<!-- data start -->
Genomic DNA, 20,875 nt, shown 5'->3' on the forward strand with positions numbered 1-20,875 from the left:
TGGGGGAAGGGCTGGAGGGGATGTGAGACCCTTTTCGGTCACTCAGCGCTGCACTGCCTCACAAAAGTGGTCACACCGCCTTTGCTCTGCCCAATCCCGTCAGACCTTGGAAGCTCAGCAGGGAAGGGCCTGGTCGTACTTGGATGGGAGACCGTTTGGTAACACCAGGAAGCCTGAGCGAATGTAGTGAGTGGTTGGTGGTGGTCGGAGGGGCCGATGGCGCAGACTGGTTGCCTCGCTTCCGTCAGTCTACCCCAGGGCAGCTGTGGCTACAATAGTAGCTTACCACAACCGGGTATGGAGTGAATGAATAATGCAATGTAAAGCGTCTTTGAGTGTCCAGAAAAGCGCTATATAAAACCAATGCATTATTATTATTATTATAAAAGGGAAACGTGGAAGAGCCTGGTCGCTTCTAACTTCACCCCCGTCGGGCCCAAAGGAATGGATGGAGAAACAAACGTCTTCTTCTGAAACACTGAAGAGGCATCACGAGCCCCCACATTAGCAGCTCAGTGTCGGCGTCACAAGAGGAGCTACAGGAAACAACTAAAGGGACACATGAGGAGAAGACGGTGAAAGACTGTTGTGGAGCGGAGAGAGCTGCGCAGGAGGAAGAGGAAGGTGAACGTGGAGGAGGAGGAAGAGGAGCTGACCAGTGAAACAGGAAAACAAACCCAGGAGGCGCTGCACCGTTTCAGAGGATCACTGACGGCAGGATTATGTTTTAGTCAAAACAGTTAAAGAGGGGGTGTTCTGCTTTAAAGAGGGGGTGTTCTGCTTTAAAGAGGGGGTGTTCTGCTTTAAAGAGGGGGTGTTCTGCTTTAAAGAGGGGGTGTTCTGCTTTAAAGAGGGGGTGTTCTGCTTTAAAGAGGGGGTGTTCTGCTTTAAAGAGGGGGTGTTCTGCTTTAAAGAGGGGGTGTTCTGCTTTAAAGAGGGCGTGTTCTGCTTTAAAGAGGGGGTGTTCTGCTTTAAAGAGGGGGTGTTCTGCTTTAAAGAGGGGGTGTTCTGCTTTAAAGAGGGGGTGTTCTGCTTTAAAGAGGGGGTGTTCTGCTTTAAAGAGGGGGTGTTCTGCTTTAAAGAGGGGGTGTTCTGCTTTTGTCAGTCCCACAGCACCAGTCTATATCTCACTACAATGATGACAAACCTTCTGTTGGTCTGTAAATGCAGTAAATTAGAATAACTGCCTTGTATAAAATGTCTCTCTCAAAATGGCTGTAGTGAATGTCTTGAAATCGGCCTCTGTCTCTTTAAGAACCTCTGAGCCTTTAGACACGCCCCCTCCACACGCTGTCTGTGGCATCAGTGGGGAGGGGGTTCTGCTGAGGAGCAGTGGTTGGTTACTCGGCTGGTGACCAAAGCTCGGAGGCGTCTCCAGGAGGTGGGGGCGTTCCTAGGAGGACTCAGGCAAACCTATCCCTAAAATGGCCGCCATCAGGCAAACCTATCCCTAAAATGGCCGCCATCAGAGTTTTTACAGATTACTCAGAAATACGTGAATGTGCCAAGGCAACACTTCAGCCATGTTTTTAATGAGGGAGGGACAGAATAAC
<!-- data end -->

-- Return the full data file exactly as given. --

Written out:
Genomic DNA, 20,875 nt, shown 5'->3' on the forward strand with positions numbered 1-20,875 from the left:
TGGGGGAAGGGCTGGAGGGGATGTGAGACCCTTTTCGGTCACTCAGCGCTGCACTGCCTCACAAAAGTGGTCACACCGCCTTTGCTCTGCCCAATCCCGTCAGACCTTGGAAGCTCAGCAGGGAAGGGCCTGGTCGTACTTGGATGGGAGACCGTTTGGTAACACCAGGAAGCCTGAGCGAATGTAGTGAGTGGTTGGTGGTGGTCGGAGGGGCCGATGGCGCAGACTGGTTGCCTCGCTTCCGTCAGTCTACCCCAGGGCAGCTGTGGCTACAATAGTAGCTTACCACAACCGGGTATGGAGTGAATGAATAATGCAATGTAAAGCGTCTTTGAGTGTCCAGAAAAGCGCTATATAAAACCAATGCATTATTATTATTATTATAAAAGGGAAACGTGGAAGAGCCTGGTCGCTTCTAACTTCACCCCCGTCGGGCCCAAAGGAATGGATGGAGAAACAAACGTCTTCTTCTGAAACACTGAAGAGGCATCACGAGCCCCCACATTAGCAGCTCAGTGTCGGCGTCACAAGAGGAGCTACAGGAAACAACTAAAGGGACACATGAGGAGAAGACGGTGAAAGACTGTTGTGGAGCGGAGAGAGCTGCGCAGGAGGAAGAGGAAGGTGAACGTGGAGGAGGAGGAAGAGGAGCTGACCAGTGAAACAGGAAAACAAACCCAGGAGGCGCTGCACCGTTTCAGAGGATCACTGACGGCAGGATTATGTTTTAGTCAAAACAGTTAAAGAGGGGGTGTTCTGCTTTAAAGAGGGGGTGTTCTGCTTTAAAGAGGGGGTGTTCTGCTTTAAAGAGGGGGTGTTCTGCTTTAAAGAGGGGGTGTTCTGCTTTAAAGAGGGGGTGTTCTGCTTTAAAGAGGGGGTGTTCTGCTTTAAAGAGGGGGTGTTCTGCTTTAAAGAGGGGGTGTTCTGCTTTAAAGAGGGCGTGTTCTGCTTTAAAGAGGGGGTGTTCTGCTTTAAAGAGGGGGTGTTCTGCTTTAAAGAGGGGGTGTTCTGCTTTAAAGAGGGGGTGTTCTGCTTTAAAGAGGGGGTGTTCTGCTTTAAAGAGGGGGTGTTCTGCTTTAAAGAGGGGGTGTTCTGCTTTTGTCAGTCCCACAGCACCAGTCTATATCTCACTACAATGATGACAAACCTTCTGTTGGTCTGTAAATGCAGTAAATTAGAATAACTGCCTTGTATAAAATGTCTCTCTCAAAATGGCTGTAGTGAATGTCTTGAAATCGGCCTCTGTCTCTTTAAGAACCTCTGAGCCTTTAGACACGCCCCCTCCACACGCTGTCTGTGGCATCAGTGGGGAGGGGGTTCTGCTGAGGAGCAGTGGTTGGTTACTCGGCTGGTGACCAAAGCTCGGAGGCGTCTCCAGGAGGTGGGGGCGTTCCTAGGAGGACTCAGGCAAACCTATCCCTAAAATGGCCGCCATCAGGCAAACCTATCCCTAAAATGGCCGCCATCAGAGTTTTTACAGATTACTCAGAAATACGTGAATGTGCCAAGGCAACACTTCAGCCATGTTTTTAATGAGGGAGGGACAGAATAAC